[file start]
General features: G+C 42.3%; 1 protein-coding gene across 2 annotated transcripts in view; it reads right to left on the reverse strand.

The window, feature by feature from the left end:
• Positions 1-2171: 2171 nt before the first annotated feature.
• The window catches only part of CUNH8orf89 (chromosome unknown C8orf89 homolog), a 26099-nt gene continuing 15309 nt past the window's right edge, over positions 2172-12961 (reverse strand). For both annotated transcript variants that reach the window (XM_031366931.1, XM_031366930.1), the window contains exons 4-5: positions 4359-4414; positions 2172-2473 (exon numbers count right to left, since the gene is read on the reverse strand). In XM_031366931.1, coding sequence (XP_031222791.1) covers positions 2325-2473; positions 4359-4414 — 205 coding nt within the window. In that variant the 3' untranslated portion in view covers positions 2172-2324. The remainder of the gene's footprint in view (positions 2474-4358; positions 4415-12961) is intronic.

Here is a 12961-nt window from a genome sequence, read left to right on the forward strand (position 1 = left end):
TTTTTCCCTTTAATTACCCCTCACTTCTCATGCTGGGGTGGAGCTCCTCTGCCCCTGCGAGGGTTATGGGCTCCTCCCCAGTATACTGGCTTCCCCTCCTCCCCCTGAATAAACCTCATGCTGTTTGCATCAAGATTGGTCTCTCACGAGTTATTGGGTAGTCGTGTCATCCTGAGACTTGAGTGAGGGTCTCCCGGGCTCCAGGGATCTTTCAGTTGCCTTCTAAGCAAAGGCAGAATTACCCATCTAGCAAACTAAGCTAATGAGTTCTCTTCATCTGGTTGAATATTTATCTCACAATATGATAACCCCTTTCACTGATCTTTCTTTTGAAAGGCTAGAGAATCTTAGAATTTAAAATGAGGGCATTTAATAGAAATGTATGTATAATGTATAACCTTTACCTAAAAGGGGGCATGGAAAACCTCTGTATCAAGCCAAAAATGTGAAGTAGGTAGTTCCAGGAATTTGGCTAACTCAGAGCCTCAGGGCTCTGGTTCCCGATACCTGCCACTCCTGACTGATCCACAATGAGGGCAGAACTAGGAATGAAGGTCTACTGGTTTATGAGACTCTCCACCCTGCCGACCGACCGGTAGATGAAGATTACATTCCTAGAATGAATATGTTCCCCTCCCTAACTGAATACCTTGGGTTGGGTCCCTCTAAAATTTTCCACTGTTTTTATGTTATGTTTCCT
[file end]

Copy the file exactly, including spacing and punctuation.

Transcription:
General features: G+C 42.3%; 1 protein-coding gene across 2 annotated transcripts in view; it reads right to left on the reverse strand.

The window, feature by feature from the left end:
• Positions 1-2171: 2171 nt before the first annotated feature.
• The window catches only part of CUNH8orf89 (chromosome unknown C8orf89 homolog), a 26099-nt gene continuing 15309 nt past the window's right edge, over positions 2172-12961 (reverse strand). For both annotated transcript variants that reach the window (XM_031366931.1, XM_031366930.1), the window contains exons 4-5: positions 4359-4414; positions 2172-2473 (exon numbers count right to left, since the gene is read on the reverse strand). In XM_031366931.1, coding sequence (XP_031222791.1) covers positions 2325-2473; positions 4359-4414 — 205 coding nt within the window. In that variant the 3' untranslated portion in view covers positions 2172-2324. The remainder of the gene's footprint in view (positions 2474-4358; positions 4415-12961) is intronic.

Here is a 12961-nt window from a genome sequence, read left to right on the forward strand (position 1 = left end):
TTTTTCCCTTTAATTACCCCTCACTTCTCATGCTGGGGTGGAGCTCCTCTGCCCCTGCGAGGGTTATGGGCTCCTCCCCAGTATACTGGCTTCCCCTCCTCCCCCTGAATAAACCTCATGCTGTTTGCATCAAGATTGGTCTCTCACGAGTTATTGGGTAGTCGTGTCATCCTGAGACTTGAGTGAGGGTCTCCCGGGCTCCAGGGATCTTTCAGTTGCCTTCTAAGCAAAGGCAGAATTACCCATCTAGCAAACTAAGCTAATGAGTTCTCTTCATCTGGTTGAATATTTATCTCACAATATGATAACCCCTTTCACTGATCTTTCTTTTGAAAGGCTAGAGAATCTTAGAATTTAAAATGAGGGCATTTAATAGAAATGTATGTATAATGTATAACCTTTACCTAAAAGGGGGCATGGAAAACCTCTGTATCAAGCCAAAAATGTGAAGTAGGTAGTTCCAGGAATTTGGCTAACTCAGAGCCTCAGGGCTCTGGTTCCCGATACCTGCCACTCCTGACTGATCCACAATGAGGGCAGAACTAGGAATGAAGGTCTACTGGTTTATGAGACTCTCCACCCTGCCGACCGACCGGTAGATGAAGATTACATTCCTAGAATGAATATGTTCCCCTCCCTAACTGAATACCTTGGGTTGGGTCCCTCTAAAATTTTCCACTGTTTTTATGTTATGTTTCCT